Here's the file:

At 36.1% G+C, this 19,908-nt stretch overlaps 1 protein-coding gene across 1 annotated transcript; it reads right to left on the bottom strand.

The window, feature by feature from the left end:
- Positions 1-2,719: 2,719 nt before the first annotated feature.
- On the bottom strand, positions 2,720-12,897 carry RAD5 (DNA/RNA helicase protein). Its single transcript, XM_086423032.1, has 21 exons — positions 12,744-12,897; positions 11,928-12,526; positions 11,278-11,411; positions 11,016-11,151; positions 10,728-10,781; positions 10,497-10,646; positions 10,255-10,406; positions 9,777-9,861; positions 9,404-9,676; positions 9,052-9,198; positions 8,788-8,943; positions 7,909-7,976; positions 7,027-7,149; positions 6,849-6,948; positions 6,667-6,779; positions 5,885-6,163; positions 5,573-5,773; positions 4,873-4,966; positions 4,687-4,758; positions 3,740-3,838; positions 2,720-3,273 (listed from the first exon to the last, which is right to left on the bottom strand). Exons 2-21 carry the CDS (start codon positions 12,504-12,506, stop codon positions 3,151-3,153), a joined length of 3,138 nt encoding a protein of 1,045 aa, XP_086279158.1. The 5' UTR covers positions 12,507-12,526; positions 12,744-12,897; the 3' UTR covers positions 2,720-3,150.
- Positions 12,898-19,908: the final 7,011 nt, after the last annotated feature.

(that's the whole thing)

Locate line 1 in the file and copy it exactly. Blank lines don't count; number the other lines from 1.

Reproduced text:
At 36.1% G+C, this 19,908-nt stretch overlaps 1 protein-coding gene across 1 annotated transcript; it reads right to left on the bottom strand.